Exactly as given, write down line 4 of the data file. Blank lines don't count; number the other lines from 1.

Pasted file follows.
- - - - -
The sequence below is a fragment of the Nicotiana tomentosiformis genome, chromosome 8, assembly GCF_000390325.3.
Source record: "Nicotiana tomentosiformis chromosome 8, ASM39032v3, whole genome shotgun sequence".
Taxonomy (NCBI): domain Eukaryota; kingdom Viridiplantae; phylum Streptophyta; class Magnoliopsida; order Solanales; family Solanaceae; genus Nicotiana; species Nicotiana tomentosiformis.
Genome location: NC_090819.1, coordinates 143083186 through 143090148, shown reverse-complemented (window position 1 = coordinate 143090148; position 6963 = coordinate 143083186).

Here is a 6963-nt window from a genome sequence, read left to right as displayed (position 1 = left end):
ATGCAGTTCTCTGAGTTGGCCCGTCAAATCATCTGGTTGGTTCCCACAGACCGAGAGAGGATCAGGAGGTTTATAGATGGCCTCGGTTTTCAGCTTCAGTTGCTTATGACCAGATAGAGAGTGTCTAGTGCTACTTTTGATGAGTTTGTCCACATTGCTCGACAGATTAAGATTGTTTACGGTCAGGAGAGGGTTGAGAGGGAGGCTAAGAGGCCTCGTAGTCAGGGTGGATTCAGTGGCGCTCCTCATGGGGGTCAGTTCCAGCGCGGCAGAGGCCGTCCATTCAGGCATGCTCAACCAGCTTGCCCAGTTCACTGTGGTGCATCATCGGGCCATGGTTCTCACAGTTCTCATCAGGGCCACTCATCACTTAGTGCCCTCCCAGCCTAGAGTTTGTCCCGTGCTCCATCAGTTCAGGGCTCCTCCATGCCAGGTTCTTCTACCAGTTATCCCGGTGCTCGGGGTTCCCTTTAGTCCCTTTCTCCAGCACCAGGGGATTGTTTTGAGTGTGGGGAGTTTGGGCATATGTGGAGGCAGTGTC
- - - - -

Genome location: NC_090819.1, coordinates 143083186 through 143090148, shown reverse-complemented (window position 1 = coordinate 143090148; position 6963 = coordinate 143083186).